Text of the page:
By 1918, one in every four artillery shells fired contained gas of one type or another.

Gas Warfare

The grotesque realities of the First World War didn’t stop with the 1918 armistice for those exposed to mustard gas because it is “strongly mutagenic and carcinogenic”.

Mustard gas has extremely powerful vesicant effects on its victims.

In addition, it is strongly mutagenic and carcinogenic, due to its alkylating properties.

The mutagenic and carcinogenic effects of mustard agent mean that victims who recover from mustard gas burns have an increased risk of developing cancer in later life.

In genetics, a mutagen is a physical or chemical agent that changes the genetic material, usually DNA, of an organism and thus increases the frequency of mutations above the natural background level

A carcinogen is any substance, radionuclide, or radiation that is an agent directly involved in causing cancer. This may be due to the ability to damage the genome or to the disruption of cellular metabolic processes.

The “strongly mutagenic” effects of mustard gas became apparent in 1918 when an “unusually deadly influenza” spread around the globe.

The 1918 flu pandemic (January 1918 – December 1920) was an unusually deadly influenza pandemic, the first of the two pandemics involving H1N1 influenza virus.

It infected 500 million people across the world, including remote Pacific islands and the Arctic, and killed 50 to 100 million of them – three to five percent of the world’s population – making it one of the deadliest natural disasters in human history.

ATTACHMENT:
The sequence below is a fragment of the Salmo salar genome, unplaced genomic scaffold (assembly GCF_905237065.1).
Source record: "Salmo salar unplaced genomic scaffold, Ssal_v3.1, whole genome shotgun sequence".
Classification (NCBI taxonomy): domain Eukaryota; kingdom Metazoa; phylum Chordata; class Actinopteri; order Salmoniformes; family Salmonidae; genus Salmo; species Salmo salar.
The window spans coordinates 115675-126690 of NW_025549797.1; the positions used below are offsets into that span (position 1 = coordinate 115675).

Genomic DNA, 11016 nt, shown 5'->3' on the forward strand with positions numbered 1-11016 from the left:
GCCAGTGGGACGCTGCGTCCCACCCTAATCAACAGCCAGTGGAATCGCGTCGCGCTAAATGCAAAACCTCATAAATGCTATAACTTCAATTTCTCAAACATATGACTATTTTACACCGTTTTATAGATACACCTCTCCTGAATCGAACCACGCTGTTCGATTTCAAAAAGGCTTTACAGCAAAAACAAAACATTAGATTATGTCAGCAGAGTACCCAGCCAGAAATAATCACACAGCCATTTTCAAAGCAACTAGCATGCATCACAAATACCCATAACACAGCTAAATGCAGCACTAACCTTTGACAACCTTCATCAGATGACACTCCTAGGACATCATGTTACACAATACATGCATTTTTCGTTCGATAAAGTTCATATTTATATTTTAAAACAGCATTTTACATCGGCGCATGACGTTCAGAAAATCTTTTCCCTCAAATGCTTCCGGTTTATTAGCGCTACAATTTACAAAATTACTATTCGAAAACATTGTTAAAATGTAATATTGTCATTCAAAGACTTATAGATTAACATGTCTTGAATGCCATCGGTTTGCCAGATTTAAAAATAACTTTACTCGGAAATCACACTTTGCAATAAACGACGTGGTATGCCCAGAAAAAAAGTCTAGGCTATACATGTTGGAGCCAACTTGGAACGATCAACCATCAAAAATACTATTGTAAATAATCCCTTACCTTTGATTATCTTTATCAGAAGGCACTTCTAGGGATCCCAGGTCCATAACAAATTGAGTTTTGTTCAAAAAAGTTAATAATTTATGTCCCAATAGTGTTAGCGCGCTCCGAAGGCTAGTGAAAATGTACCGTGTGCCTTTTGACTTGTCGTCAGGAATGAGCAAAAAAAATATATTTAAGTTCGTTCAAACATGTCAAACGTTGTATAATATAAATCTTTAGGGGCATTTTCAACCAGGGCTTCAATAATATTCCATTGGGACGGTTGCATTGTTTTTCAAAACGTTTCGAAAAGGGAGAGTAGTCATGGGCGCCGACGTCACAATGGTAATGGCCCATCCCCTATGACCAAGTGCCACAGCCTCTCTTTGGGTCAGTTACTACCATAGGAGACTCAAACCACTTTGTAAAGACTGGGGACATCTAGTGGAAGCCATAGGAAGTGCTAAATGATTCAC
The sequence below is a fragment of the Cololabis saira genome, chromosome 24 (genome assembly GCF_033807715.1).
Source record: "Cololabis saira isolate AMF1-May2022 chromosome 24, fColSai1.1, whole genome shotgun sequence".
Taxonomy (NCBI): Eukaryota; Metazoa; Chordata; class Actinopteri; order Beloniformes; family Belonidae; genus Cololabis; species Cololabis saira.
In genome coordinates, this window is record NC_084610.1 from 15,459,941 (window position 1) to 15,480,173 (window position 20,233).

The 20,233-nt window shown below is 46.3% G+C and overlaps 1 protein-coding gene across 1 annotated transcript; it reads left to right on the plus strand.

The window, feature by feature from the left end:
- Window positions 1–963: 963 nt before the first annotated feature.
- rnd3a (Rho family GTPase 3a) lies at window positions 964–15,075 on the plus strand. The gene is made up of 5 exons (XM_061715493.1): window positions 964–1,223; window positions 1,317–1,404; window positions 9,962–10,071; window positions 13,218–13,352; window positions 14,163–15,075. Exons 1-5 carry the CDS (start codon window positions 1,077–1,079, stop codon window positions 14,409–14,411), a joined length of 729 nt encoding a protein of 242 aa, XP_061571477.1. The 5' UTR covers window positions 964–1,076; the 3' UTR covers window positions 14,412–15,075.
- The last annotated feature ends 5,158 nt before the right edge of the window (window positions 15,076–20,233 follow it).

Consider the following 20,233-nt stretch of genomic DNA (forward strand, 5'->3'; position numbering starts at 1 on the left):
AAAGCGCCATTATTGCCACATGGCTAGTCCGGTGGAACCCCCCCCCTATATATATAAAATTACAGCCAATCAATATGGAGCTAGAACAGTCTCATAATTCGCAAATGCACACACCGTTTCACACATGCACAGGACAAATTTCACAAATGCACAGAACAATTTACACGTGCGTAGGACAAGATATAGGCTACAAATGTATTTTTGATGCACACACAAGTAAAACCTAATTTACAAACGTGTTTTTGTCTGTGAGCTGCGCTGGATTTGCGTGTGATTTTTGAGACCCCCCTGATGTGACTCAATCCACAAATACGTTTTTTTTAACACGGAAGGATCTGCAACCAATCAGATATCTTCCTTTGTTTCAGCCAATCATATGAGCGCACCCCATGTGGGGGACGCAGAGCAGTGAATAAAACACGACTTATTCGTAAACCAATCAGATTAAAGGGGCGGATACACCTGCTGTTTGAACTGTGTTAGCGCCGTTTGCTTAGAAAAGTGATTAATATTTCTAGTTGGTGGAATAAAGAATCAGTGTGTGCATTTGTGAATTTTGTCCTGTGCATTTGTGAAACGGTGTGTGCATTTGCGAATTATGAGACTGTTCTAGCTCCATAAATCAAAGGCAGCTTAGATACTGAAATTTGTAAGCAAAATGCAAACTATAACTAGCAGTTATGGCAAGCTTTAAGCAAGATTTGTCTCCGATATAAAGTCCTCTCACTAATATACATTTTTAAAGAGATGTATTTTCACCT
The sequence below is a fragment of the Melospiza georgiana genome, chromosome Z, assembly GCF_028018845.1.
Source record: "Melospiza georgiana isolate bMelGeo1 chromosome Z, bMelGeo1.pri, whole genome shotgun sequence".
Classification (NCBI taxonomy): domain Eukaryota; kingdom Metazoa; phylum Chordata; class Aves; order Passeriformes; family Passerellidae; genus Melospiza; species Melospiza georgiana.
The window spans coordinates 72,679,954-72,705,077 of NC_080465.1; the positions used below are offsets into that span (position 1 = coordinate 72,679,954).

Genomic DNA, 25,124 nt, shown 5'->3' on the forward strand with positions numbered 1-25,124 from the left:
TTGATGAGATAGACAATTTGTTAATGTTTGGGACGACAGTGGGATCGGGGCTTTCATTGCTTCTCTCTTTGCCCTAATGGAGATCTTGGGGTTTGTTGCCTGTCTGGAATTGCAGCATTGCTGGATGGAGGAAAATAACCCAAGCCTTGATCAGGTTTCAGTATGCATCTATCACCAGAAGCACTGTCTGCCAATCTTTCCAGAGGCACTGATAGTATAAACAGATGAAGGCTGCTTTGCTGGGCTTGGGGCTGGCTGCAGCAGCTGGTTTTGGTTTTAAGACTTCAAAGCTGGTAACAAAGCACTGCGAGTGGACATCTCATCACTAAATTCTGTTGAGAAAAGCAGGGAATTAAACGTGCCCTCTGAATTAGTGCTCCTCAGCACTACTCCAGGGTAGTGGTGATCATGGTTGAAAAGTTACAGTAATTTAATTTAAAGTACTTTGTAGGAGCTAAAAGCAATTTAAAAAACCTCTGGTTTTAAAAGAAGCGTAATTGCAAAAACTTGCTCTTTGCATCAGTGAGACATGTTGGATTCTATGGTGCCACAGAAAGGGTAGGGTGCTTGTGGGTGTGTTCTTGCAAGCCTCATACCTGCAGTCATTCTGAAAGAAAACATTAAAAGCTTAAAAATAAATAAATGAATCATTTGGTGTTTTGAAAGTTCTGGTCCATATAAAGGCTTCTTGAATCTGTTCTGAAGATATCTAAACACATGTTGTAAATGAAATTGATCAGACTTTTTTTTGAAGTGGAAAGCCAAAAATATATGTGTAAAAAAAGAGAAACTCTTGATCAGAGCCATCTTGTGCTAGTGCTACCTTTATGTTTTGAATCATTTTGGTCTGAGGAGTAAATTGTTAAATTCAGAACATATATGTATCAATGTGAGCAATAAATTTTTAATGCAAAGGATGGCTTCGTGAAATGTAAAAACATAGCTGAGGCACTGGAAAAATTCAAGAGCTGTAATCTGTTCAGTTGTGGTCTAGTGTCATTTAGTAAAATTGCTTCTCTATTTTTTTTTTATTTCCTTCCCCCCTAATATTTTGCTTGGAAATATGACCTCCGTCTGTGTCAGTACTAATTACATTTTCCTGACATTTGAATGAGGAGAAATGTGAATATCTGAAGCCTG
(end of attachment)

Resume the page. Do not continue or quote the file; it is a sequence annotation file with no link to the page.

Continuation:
The global mortality rate from the 1918/1919 pandemic is not known, but an estimated 10% to 20% of those who were infected died.

With about a third of the world population infected, this case-fatality ratio means 3% to 6% of the entire global population died.

Influenza may have killed as many as 25 million people in its first 25 weeks.

Investigative work by a British team led by virologist John Oxford of St Bartholomew’s Hospital and the Royal London Hospital, identified a major troop staging and hospital camp in Étaples, France as almost certainly being the center of the 1918 flu pandemic.

A significant precursor virus was harbored in birds, and mutated to pigs that were kept near the front.

Étaples or Étaples-sur-Mer (Dutch: Stapel) is a commune in the Pas-de-Calais department in northern France. It is a fishing and leisure port on the Canche river.

The railway, with its network of connections across the north of France, became of strategic importance during World War I, and it was added to temporarily during the period it lasted.

Étaples became the principal depôt and transit camp for the British Expeditionary Force in France and also the point to which the wounded were transported.

The military camp had a reputation for harshness and the treatment received by the men there led to the Étaples Mutiny in 1917.

Etaples was a particularly notorious base camp for those on their way to the front.